LambCamAI utilizes a ROCK SBC along with a video feed, microphone, and AI to help shepherds monitor their ewes during lambing season. The system can detect complications during birth and notify the shepherd, potentially increasing survival rates and easing the workload for smallholders and shepherds.

Aviv Butvinik: 3D printed tracked mobile robot

AVIV1 is a versatile, 3D printed tracked mobile robot that can navigate various terrains and perform tasks such as inspecting crawlspaces, surveying construction sites, or planting seeds. With an open-source design and the ROCK 5B single-board computer, it enables users to customize and repurpose the robot for specific needs or educational purposes.

Andrea Foschi: Industrial automation solution

Zuun is developing a solution for industrial automation that uses the ROCK SBC to enable the automatic detection of machine networks, providing a fully self-diagnosing and compatible board independent of the manufacturer’s system. This improves support for technicians and programmers using OPC UA and their custom framework. Their prototype, compatible with SIEMENS and BECKHOFF technologies, is designed to recognize devices automatically and grant immediate access to features, speeding up development, testing, and bug-solving processes. The solution is built using web technologies such as Node Red, ReactNative, and OPC-UA.

Team Farmbeast: Advanced, fully autonomous field robot

A group of students from the University of Maribor are developing Farmbeast, an advanced, fully autonomous field robot that performs tasks like crop spraying, weed termination, and crop inspection. Equipped with numerous sensors and the ROS (Robot Operating System) framework, Farmbeast addresses challenges in agriculture such as efficiency, variability, and environmental impact. The team seeks to use the ROCK 5B 16GB to support their current work and future research, including raspberry detection and robotic arm-assisted picking using an innovative origami gripper design.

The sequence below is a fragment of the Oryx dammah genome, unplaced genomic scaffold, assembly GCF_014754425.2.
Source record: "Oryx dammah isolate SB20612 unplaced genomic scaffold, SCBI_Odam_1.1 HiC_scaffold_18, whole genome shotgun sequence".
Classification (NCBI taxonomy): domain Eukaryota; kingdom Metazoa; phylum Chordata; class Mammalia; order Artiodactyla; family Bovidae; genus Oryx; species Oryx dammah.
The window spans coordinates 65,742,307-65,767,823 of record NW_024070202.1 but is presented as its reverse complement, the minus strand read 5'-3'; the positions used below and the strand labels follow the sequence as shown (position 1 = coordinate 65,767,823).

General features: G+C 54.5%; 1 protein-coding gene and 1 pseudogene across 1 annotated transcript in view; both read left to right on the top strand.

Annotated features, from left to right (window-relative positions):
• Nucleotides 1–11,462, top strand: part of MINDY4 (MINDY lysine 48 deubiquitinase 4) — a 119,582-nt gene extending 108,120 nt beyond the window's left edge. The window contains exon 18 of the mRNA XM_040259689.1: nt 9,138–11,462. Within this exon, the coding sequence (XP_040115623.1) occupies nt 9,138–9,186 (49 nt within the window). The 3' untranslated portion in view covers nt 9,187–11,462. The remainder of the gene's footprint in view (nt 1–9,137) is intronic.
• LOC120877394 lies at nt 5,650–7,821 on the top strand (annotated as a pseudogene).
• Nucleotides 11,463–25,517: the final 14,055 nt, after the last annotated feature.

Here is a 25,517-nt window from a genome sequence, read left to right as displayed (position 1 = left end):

Jacque Wilson: Pedestrian safety system

FOREST aims to address the high rate of vehicle and pedestrian accidents by using the Rock 5B “GUMP” units (Grouped Utility Machine Processing unit) to improve pedestrian safety and situational awareness. The primary goal is to amplify pedestrian visibility to cars and provide advance warning to pedestrians if a vehicle is on a potential collision course. A secondary goal is to collect and transmit real-time environmental data to better understand factors contributing to global warming and pedestrian health. FOREST will be available in two models: Backpack FOREST, a portable solution with an LED matrix and speaker, and Vehicle FOREST, an electric go-kart-like frame with visual tracking, navigation, and collision alerts.

Jamos Tan – AyeAye Systems: All-in-one boat system

Our project focuses on developing a unique maritime all-in-one boat system that prioritizes open-source, affordability, and sustainability. In collaboration with the Dutch government, we are working on hydrogen-powered vessels. The boat computer uses an ARM-based CPU, and we’re currently adapting our software to support the Rock chip.

Feeling inspired?

Excited to discover what ROCK single-board computers, compute modules and accessories are capable of? Check out our range and take the first step to making your engineering dreams a reality.